How would you read this if the table was turned?  It seems to me you are trying to undermine my credibility even though in a later post you point out reasons why it really hasn't been a major problem in cities shown during testing, and the fact that my own playing style avoids that problem completely, which is answering your own question.

QuoteI haven't done any measurements on the speed of the default Simulator.  Have you, or have you seen any?

The effect of the maximum commute time on the speed is easy to verify, once you know to look for it.  Just take any city that's big enough so that the game slows down in Cheetah mode when Simulator A runs.  Time how fast the game runs.  Then change the maximum commute time to 600, and run the same test on the same city.  You should see a measurable difference.  Since the difference is connected with the pathfinding engine, it will vary exponentially with the size of the city, so you're unlikely to get the exact same results I did.  On the other hand, you should easily be able to replicate the effect whereby Simulator A runs slightly faster than Simulator Z.

I had a number of people question why their game ran slower after Simulator A was installed.  In a thread back in ST, long ago....  I don't have any test results on my own because I thought at the time it was related to the PH being lower.  But, I do remember the "slowdown" and I had been using the default Simulator prior to creating Simulator A.
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Street Addon Mod - SAM

pierreh

I would like to second catty's suggestion in an earlier post above, for some 'neutral' testers to run tests on various cities found in the provided link. To the extent of my free time (which is not great these days and will get worse in the coming weeks because I will be moving) I would be pleased participate to such testing. Conditions of each test (city, simulator version/variant, duration, pictures to produce, etc) should be defined in detail to make sure that the tests produce valid and comparable results.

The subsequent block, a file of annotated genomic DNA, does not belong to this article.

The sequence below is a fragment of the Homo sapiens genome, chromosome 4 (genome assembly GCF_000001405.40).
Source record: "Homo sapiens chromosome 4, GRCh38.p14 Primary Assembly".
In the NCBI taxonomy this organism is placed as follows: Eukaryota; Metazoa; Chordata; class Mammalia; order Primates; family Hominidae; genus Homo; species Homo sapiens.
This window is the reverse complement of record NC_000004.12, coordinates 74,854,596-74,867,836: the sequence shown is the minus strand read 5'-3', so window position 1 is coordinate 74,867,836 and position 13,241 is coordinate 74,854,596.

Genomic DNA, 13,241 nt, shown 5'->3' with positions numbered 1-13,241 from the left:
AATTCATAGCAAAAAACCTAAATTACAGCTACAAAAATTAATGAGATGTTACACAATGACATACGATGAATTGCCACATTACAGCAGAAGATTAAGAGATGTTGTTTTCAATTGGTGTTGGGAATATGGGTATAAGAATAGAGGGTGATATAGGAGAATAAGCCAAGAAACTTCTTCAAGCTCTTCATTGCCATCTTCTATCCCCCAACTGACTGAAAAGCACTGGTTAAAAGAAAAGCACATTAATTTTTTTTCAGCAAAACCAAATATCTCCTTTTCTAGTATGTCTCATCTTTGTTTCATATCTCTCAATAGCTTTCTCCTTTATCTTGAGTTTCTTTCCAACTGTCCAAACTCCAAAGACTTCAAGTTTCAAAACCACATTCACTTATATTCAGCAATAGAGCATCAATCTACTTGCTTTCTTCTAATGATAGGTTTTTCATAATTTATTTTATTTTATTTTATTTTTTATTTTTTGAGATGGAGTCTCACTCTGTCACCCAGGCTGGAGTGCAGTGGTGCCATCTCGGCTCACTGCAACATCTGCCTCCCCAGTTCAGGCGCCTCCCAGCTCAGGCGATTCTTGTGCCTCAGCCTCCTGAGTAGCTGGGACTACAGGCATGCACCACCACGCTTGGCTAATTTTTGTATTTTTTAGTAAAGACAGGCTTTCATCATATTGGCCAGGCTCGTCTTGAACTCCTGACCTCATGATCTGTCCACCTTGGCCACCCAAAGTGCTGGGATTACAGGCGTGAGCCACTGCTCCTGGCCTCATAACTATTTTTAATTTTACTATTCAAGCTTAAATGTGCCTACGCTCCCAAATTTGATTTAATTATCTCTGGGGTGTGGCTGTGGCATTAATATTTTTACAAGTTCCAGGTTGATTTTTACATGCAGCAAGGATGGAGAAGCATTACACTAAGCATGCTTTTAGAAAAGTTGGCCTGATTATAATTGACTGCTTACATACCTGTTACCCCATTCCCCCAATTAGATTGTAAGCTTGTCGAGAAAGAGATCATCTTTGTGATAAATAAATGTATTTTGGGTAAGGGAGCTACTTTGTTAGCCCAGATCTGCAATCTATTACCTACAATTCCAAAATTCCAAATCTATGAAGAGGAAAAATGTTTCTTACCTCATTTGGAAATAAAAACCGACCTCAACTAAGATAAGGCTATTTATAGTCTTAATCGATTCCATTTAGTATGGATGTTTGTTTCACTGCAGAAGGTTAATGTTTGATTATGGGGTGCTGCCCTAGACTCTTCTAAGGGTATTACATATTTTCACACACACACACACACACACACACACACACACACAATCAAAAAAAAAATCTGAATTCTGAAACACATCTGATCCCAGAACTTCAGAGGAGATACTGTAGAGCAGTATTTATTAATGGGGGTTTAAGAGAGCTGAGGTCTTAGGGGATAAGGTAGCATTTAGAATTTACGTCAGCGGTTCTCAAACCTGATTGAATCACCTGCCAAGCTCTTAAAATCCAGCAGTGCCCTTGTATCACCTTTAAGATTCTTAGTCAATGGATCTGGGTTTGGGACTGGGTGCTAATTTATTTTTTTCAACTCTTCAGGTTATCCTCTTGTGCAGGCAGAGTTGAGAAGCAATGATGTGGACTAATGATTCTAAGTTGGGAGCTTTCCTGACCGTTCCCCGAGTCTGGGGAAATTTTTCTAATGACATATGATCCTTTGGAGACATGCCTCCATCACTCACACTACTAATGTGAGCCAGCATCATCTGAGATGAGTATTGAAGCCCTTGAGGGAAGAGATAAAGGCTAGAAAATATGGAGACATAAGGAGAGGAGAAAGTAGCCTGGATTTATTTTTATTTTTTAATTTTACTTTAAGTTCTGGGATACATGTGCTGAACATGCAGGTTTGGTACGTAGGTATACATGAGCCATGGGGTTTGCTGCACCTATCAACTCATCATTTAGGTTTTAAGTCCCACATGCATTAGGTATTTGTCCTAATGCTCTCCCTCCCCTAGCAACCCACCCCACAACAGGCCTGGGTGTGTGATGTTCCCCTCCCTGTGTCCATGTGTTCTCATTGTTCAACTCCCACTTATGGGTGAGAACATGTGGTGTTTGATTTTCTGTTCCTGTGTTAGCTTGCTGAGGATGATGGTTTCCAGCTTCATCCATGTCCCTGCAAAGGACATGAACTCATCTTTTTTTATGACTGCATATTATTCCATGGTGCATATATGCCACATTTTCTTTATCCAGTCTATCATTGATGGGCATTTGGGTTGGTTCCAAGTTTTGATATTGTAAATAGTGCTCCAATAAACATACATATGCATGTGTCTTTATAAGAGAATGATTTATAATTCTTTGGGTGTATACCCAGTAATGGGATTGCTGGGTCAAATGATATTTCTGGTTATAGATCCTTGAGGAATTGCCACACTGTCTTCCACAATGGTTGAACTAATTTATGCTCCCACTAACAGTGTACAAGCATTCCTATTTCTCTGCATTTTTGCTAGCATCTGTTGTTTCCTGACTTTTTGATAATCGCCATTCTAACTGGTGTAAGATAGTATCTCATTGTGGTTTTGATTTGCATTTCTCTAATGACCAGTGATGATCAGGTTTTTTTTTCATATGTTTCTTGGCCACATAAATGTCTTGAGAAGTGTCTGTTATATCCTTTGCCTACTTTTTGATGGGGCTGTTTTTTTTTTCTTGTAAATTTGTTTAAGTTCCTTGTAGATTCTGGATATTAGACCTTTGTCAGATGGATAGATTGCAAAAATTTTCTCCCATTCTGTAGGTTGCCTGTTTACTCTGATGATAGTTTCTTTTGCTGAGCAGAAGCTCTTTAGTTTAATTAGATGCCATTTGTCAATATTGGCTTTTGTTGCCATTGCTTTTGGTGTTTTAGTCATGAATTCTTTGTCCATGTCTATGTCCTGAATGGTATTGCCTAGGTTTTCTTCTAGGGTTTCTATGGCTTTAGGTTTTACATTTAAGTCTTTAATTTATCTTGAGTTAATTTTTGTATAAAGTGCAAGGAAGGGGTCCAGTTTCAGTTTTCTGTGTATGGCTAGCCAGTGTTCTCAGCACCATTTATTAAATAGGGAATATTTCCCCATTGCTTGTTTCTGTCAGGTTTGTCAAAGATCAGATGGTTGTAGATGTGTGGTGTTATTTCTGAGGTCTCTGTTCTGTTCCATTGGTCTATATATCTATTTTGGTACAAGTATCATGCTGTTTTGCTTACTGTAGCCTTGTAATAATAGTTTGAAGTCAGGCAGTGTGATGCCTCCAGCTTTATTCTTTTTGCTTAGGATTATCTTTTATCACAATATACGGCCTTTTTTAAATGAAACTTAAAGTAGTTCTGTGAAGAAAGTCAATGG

At any rate I wish that the discussions taking place in this thread - and in the related thread opened by ldog - remain as objective and factual as possible. They are invaluable as research and information about a particularly fascinating area of the game, and they allow players such as myself to learn a lot, to improve our playing styles and to try out new ways of building and interconnecting our cities. Please let's all try to remain dispassionate and zen about it.

pierreh

This is the report about the results of my second comparative tests between the Standard and the Euro Simulators, High variant. However, first I would ask Steve to open a new thread dedicated to the Euro variant of the Z Simulator and move the posts that pertain to it to that new thread, including this one, so that the discussion about the Euro variant can be separated from the much larger discussion taking place here.

The second test city is built on a large tile, on both shores of a wide river. There is still some room for expansion on the tile. The population at the start of the tests is very near 759k Sims.